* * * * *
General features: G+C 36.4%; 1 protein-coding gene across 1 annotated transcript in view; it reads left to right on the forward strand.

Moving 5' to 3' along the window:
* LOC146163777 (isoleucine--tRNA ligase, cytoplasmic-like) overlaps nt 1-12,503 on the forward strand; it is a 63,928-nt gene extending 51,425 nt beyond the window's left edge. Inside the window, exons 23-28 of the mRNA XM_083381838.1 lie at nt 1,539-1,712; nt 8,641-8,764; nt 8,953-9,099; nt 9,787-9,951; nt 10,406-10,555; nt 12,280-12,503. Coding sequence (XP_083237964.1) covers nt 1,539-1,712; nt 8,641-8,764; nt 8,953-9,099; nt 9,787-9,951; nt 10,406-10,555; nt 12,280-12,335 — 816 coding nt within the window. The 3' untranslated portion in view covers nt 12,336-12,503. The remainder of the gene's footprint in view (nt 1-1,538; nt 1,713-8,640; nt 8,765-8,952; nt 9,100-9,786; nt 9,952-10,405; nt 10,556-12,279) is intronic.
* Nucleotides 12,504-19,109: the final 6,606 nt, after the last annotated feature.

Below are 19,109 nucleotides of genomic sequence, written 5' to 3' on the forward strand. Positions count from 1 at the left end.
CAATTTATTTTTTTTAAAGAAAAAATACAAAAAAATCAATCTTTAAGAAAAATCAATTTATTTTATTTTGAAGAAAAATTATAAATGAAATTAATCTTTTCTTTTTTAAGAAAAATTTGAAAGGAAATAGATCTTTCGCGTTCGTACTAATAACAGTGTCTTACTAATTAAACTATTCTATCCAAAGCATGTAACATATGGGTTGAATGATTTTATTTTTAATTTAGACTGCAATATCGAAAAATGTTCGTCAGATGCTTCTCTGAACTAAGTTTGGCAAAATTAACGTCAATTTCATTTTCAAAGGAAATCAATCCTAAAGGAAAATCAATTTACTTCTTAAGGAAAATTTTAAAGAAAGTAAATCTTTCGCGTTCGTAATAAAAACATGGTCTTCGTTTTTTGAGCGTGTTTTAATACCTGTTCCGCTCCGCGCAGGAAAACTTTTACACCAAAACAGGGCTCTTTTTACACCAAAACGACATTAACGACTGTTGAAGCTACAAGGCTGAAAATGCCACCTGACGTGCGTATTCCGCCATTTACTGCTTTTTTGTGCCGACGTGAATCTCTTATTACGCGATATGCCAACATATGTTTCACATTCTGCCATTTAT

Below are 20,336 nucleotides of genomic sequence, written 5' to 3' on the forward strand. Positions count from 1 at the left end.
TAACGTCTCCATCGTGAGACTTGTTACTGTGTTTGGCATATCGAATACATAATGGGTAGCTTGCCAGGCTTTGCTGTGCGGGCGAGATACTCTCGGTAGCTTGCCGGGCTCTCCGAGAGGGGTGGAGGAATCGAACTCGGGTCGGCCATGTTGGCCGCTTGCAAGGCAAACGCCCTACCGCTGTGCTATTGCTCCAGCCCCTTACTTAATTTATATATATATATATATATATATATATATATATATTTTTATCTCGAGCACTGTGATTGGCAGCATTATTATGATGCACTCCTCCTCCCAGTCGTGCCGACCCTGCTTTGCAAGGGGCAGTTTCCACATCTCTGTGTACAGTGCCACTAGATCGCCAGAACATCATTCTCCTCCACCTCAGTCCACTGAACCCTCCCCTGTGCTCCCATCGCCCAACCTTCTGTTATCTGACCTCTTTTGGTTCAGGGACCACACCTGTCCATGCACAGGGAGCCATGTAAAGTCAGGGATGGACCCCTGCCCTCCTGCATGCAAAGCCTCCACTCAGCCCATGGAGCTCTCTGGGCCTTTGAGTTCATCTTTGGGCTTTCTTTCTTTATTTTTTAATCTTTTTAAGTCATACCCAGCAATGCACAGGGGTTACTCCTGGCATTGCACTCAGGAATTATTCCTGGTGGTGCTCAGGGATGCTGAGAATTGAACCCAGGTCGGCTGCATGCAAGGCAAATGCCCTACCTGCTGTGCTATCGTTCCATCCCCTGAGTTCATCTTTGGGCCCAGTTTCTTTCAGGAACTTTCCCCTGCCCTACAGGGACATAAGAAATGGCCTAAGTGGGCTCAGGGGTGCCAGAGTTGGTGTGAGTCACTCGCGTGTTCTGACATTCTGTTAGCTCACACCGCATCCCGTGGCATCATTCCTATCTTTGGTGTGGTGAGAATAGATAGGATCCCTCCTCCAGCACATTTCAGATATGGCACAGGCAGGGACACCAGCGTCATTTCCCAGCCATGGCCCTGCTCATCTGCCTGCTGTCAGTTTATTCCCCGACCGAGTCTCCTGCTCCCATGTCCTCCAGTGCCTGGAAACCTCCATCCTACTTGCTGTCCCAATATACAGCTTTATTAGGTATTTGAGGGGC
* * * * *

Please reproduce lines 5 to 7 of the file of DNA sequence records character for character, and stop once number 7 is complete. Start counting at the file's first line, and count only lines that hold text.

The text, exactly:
Below are 19,109 nucleotides of genomic sequence, written 5' to 3' on the forward strand. Positions count from 1 at the left end.
CAATTTATTTTTTTTAAAGAAAAAATACAAAAAAATCAATCTTTAAGAAAAATCAATTTATTTTATTTTGAAGAAAAATTATAAATGAAATTAATCTTTTCTTTTTTAAGAAAAATTTGAAAGGAAATAGATCTTTCGCGTTCGTACTAATAACAGTGTCTTACTAATTAAACTATTCTATCCAAAGCATGTAACATATGGGTTGAATGATTTTATTTTTAATTTAGACTGCAATATCGAAAAATGTTCGTCAGATGCTTCTCTGAACTAAGTTTGGCAAAATTAACGTCAATTTCATTTTCAAAGGAAATCAATCCTAAAGGAAAATCAATTTACTTCTTAAGGAAAATTTTAAAGAAAGTAAATCTTTCGCGTTCGTAATAAAAACATGGTCTTCGTTTTTTGAGCGTGTTTTAATACCTGTTCCGCTCCGCGCAGGAAAACTTTTACACCAAAACAGGGCTCTTTTTACACCAAAACGACATTAACGACTGTTGAAGCTACAAGGCTGAAAATGCCACCTGACGTGCGTATTCCGCCATTTACTGCTTTTTTGTGCCGACGTGAATCTCTTATTACGCGATATGCCAACATATGTTTCACATTCTGCCATTTAT

Below are 20,336 nucleotides of genomic sequence, written 5' to 3' on the forward strand. Positions count from 1 at the left end.